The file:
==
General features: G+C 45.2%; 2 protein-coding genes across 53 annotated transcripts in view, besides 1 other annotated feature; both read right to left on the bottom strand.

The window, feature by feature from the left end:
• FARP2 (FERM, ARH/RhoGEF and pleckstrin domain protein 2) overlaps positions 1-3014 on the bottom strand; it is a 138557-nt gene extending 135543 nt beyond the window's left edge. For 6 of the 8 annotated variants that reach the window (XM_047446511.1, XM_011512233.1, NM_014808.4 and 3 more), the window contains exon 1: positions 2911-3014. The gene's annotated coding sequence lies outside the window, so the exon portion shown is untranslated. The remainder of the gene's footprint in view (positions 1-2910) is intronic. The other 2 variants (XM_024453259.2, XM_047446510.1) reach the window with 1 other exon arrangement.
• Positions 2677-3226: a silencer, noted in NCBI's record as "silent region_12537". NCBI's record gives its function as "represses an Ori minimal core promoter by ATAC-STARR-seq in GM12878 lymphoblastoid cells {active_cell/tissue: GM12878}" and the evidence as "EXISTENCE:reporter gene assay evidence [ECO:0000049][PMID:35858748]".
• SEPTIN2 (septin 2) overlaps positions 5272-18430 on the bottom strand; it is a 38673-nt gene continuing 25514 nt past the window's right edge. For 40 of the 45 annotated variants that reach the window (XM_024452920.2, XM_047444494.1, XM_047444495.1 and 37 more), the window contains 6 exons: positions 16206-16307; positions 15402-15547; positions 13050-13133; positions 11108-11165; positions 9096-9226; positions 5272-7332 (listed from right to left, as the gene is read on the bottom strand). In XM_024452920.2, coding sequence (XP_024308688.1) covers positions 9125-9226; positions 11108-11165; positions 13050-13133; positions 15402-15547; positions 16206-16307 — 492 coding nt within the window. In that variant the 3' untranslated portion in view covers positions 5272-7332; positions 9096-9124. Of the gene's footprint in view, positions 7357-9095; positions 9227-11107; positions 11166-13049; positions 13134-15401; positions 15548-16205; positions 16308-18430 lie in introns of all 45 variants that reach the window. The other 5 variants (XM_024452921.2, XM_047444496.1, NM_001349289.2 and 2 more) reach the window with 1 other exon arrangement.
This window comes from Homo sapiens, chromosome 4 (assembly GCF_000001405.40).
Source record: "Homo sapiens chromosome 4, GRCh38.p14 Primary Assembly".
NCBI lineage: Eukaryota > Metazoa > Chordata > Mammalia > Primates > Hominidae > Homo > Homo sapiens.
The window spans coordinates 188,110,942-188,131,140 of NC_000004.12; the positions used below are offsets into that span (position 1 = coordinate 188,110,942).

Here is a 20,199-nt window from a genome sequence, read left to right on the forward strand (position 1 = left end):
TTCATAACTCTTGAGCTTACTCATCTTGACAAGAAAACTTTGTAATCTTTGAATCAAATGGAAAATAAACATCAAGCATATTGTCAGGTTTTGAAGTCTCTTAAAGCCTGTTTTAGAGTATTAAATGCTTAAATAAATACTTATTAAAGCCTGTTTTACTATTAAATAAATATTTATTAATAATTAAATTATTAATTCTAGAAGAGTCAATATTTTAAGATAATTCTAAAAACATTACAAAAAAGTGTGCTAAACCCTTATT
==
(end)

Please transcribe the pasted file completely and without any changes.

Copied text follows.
General features: G+C 45.2%; 2 protein-coding genes across 53 annotated transcripts in view, besides 1 other annotated feature; both read right to left on the bottom strand.

The window, feature by feature from the left end:
• FARP2 (FERM, ARH/RhoGEF and pleckstrin domain protein 2) overlaps positions 1-3014 on the bottom strand; it is a 138557-nt gene extending 135543 nt beyond the window's left edge. For 6 of the 8 annotated variants that reach the window (XM_047446511.1, XM_011512233.1, NM_014808.4 and 3 more), the window contains exon 1: positions 2911-3014. The gene's annotated coding sequence lies outside the window, so the exon portion shown is untranslated. The remainder of the gene's footprint in view (positions 1-2910) is intronic. The other 2 variants (XM_024453259.2, XM_047446510.1) reach the window with 1 other exon arrangement.
• Positions 2677-3226: a silencer, noted in NCBI's record as "silent region_12537". NCBI's record gives its function as "represses an Ori minimal core promoter by ATAC-STARR-seq in GM12878 lymphoblastoid cells {active_cell/tissue: GM12878}" and the evidence as "EXISTENCE:reporter gene assay evidence [ECO:0000049][PMID:35858748]".
• SEPTIN2 (septin 2) overlaps positions 5272-18430 on the bottom strand; it is a 38673-nt gene continuing 25514 nt past the window's right edge. For 40 of the 45 annotated variants that reach the window (XM_024452920.2, XM_047444494.1, XM_047444495.1 and 37 more), the window contains 6 exons: positions 16206-16307; positions 15402-15547; positions 13050-13133; positions 11108-11165; positions 9096-9226; positions 5272-7332 (listed from right to left, as the gene is read on the bottom strand). In XM_024452920.2, coding sequence (XP_024308688.1) covers positions 9125-9226; positions 11108-11165; positions 13050-13133; positions 15402-15547; positions 16206-16307 — 492 coding nt within the window. In that variant the 3' untranslated portion in view covers positions 5272-7332; positions 9096-9124. Of the gene's footprint in view, positions 7357-9095; positions 9227-11107; positions 11166-13049; positions 13134-15401; positions 15548-16205; positions 16308-18430 lie in introns of all 45 variants that reach the window. The other 5 variants (XM_024452921.2, XM_047444496.1, NM_001349289.2 and 2 more) reach the window with 1 other exon arrangement.
This window comes from Homo sapiens, chromosome 4 (assembly GCF_000001405.40).
Source record: "Homo sapiens chromosome 4, GRCh38.p14 Primary Assembly".
NCBI lineage: Eukaryota > Metazoa > Chordata > Mammalia > Primates > Hominidae > Homo > Homo sapiens.
The window spans coordinates 188,110,942-188,131,140 of NC_000004.12; the positions used below are offsets into that span (position 1 = coordinate 188,110,942).

Here is a 20,199-nt window from a genome sequence, read left to right on the forward strand (position 1 = left end):
TTCATAACTCTTGAGCTTACTCATCTTGACAAGAAAACTTTGTAATCTTTGAATCAAATGGAAAATAAACATCAAGCATATTGTCAGGTTTTGAAGTCTCTTAAAGCCTGTTTTAGAGTATTAAATGCTTAAATAAATACTTATTAAAGCCTGTTTTACTATTAAATAAATATTTATTAATAATTAAATTATTAATTCTAGAAGAGTCAATATTTTAAGATAATTCTAAAAACATTACAAAAAAGTGTGCTAAACCCTTATT